Zika Virus – What Travelers Should Know

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By: John Gobbels, MedjetAssist VP/COO

The Zika virus is a single-stranded RNA virus that is transmitted to humans primarily through the bite of an infected Aedes species mosquito. The mosquitos typically breed in domestic water-holding containers and are aggressive daytime biters and feed both indoors and outdoors near dwellings.

The most common symptoms of Zika are fever, rash, joint pain or conjunctivitis. Other common symptoms include muscle pain and headache. Note that only about 1 in 5 people infected with the virus become ill. The incubation period for Zika virus disease is not known, but is likely to be a few days to a week.
Severe disease requiring hospitalization is uncommon and case fatality is low. However, there have been cases of Guillain-Barre syndrome reported in some patients following suspected Zika virus infection. The Brazil Ministry of Health is also investigating the possible association between Zika virus and a reported increase in the number of babies born with microcephaly.
Currently there is no vaccine for the Zika virus so treatment is palliative including rest, fluids, pain and fever reducers such as acetaminophen or paracetamol. Do not take aspirin and other non-steroidal anti-inflammatory drugs (NSAIDs), like ibuprofen and naproxen. Aspirin and NSAIDs should be avoided until dengue can be ruled out to reduce the risk of hemorrhage (bleeding). If you are taking medicine for another medical condition, talk to your healthcare provider before taking additional medication.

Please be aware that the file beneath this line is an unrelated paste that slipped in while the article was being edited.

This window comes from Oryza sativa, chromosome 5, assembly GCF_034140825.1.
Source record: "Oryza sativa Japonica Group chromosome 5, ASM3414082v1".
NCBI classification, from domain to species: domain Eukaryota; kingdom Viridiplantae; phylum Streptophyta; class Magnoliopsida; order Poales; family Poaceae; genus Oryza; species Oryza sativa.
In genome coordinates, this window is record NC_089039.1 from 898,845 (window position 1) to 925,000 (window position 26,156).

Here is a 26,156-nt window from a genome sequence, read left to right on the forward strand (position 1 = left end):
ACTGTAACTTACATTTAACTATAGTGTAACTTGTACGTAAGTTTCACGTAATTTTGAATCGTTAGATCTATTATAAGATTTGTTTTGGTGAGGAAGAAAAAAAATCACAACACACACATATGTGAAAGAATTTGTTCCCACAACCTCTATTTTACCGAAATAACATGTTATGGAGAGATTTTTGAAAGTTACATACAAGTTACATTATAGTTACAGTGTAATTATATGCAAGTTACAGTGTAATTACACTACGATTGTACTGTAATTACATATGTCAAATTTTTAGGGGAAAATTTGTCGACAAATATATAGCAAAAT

Countries and territories with active Zika virus transmission:

Zika_enews

Currently the Centers for Disease Control (CDC) recommends that pregnant women in any trimester should consider postponing travel to an area where Zika virus transmission is ongoing. If a pregnant woman is considering travel to one of these areas, she should talk to her healthcare provider. If she travels, she should strictly follow steps to avoid mosquito bites during the trip.

Prevention of Zika Virus:

  • Wear long-sleeved shirts and long pants.
  • Stay in places with air conditioning or that use window and door screens to keep mosquitoes outside.
  • Sleep under a mosquito bed net if you are overseas or outside and are not able to protect yourself from mosquito bites.
  • Use Environmental Protection Agency (EPA)-registered insect repellents. All EPA-registered insect repellents are evaluated for effectiveness and follow the directions for use.
  • If you have a baby or child:
    • Do not use insect repellent on babies younger than 2 months of age.
    • Dress your child in clothing that covers arms and legs.
    • Cover crib, stroller, and baby carrier with mosquito netting.
    • Do not apply insect repellent onto a child’s hands, eyes, mouth, and cut or irritated skin.
    • Adults: Spray insect repellent onto your hands and then apply to a child’s face.
  • Treat clothing and gear with permethrin or purchase permethrin-treated items.
  • Treated clothing remains protective after multiple washings. See product information to learn how long the protection will last.
  • If treating items yourself, follow the product instructions carefully.
  • Do NOT use permethrin products directly on skin. They are intended to treat clothing.

Zika Travel notices are located here:
http://wwwnc.cdc.gov/travel/page/zika-travel-information

Resources:
CDC.GOV
Who.int